It’s difficult to determine whether a concept such as the wilderness exists independently of human beings, or whether the wilderness has no meaning void of human interpretation. It’s undeniable that there are certain qualities of nature that are unique. The transcendentalists, according to Cox, find the wilderness as a source of spirituality. The wilderness’ spirituality may not exist void of human beings, meaning it probably is a symbolic construction, however this does not negate the real positive experiences it provides people across cultures.
It is important to note that I am not claiming that the only value of the wilderness is its relation to human beings. Rather, I am claiming that the spiritual value of the wilderness is an incentive for us to protect it.
To be honest, I have never personally felt this spiritual connection to the wilderness. The longest I’ve spent in isolation in the forest was five days during summer camp, and I dreaded the experience. Although I didn’t feel the spirituality of the wilderness there, I do, to some degree, experience the spirituality of the wilderness second hand, through art.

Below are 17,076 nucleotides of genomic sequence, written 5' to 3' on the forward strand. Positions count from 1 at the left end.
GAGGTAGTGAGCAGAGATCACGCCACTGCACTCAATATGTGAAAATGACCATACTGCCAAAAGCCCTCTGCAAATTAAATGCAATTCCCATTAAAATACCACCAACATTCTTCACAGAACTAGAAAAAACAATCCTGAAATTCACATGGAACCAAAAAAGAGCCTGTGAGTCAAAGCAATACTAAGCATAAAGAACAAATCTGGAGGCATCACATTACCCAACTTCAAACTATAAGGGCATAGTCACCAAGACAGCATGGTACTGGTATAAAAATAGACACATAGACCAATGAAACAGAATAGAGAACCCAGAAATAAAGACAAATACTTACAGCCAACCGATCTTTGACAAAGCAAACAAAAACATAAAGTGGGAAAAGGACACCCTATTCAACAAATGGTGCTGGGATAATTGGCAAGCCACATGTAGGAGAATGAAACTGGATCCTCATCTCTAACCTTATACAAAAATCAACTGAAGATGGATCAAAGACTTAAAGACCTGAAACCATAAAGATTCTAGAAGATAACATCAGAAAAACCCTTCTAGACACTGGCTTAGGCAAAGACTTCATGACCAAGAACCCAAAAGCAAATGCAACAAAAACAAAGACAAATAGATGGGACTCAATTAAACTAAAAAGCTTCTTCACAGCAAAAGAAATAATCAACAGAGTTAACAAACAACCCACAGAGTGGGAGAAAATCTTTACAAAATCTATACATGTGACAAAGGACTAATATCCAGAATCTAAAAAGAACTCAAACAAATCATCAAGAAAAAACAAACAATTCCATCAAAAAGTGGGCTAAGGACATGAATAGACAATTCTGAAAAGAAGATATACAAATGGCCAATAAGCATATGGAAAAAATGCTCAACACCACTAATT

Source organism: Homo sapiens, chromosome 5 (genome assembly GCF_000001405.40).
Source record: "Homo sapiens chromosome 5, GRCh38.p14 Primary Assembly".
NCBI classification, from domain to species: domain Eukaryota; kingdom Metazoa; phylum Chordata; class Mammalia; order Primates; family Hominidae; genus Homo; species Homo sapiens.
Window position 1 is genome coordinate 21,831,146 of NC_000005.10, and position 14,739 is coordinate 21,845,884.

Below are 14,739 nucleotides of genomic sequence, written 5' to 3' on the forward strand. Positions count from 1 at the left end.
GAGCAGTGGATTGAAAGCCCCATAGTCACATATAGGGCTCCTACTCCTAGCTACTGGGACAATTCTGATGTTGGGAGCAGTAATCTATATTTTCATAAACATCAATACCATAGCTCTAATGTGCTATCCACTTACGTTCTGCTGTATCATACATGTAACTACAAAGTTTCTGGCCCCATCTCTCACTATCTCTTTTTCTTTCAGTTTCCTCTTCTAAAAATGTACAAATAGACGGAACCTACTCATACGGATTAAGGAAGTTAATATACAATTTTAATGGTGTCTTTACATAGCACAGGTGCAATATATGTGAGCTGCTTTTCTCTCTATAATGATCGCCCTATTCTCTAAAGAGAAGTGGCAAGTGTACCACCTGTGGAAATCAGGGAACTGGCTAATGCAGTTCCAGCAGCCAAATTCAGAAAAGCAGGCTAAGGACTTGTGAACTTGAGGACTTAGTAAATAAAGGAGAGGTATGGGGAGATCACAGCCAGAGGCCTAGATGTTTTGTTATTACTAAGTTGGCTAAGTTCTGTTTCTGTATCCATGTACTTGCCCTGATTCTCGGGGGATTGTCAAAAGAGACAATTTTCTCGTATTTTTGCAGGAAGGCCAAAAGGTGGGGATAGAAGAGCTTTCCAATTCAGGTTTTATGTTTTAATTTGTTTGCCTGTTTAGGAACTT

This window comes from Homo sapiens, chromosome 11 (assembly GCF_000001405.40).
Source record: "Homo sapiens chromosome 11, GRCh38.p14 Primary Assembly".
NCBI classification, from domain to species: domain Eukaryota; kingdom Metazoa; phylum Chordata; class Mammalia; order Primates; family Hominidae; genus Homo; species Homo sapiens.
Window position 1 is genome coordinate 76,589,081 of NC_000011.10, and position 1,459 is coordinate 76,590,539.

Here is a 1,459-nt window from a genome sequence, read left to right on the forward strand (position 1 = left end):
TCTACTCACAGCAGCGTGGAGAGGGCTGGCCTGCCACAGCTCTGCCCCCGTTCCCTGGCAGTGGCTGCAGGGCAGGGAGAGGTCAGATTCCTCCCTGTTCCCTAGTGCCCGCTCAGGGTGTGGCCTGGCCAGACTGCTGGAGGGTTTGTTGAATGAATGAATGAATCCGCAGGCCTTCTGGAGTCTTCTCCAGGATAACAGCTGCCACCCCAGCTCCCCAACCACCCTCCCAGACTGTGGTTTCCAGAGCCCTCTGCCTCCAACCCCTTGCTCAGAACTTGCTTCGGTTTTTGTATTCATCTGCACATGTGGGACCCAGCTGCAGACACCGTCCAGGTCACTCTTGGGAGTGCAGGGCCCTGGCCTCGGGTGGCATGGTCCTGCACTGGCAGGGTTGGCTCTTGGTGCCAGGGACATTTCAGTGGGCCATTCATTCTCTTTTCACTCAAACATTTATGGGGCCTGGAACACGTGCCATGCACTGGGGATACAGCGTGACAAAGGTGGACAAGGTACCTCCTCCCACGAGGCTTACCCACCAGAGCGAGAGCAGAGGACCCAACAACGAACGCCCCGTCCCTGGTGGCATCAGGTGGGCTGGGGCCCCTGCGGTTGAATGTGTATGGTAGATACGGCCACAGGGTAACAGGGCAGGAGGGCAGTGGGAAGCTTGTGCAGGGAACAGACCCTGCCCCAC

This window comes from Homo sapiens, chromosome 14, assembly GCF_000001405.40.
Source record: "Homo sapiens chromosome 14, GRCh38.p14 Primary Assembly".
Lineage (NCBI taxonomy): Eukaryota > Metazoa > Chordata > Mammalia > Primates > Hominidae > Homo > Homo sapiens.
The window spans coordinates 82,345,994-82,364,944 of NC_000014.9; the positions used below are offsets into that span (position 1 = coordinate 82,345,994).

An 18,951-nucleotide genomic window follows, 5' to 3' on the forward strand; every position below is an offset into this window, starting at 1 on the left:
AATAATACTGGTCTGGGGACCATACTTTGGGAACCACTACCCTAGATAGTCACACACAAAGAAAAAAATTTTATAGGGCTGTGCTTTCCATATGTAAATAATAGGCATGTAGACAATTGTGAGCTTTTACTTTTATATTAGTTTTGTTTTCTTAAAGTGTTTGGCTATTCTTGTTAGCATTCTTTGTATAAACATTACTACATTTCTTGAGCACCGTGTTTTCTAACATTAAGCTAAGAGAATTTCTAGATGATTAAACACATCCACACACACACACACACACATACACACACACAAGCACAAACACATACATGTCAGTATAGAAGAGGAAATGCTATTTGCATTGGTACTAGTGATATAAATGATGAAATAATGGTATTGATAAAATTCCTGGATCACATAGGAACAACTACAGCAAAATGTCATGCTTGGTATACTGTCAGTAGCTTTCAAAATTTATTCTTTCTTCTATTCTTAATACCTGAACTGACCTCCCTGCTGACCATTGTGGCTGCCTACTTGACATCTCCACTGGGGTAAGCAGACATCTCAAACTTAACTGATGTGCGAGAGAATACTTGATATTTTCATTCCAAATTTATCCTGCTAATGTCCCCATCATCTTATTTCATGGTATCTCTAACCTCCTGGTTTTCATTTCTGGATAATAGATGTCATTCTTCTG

Some of the greatest artists have used the wilderness and its spirituality to express what otherwise cannot be understood. My favourite poet, Robert Frost who is heavily influenced by the transcendentalists, embraces the wilderness and has created beautiful works just by describing nature. Whether or whether not this beauty exists intrinsically does not diminish its important to us. It therefore is worth protecting.
Cox, Robert, and Phaedra C. Pezullo. “Chapter 1 Studying/Practicing Environmental Communication.” Environmental Communication and the Public Sphere. Los Angeles: SAGE, 2016. Print.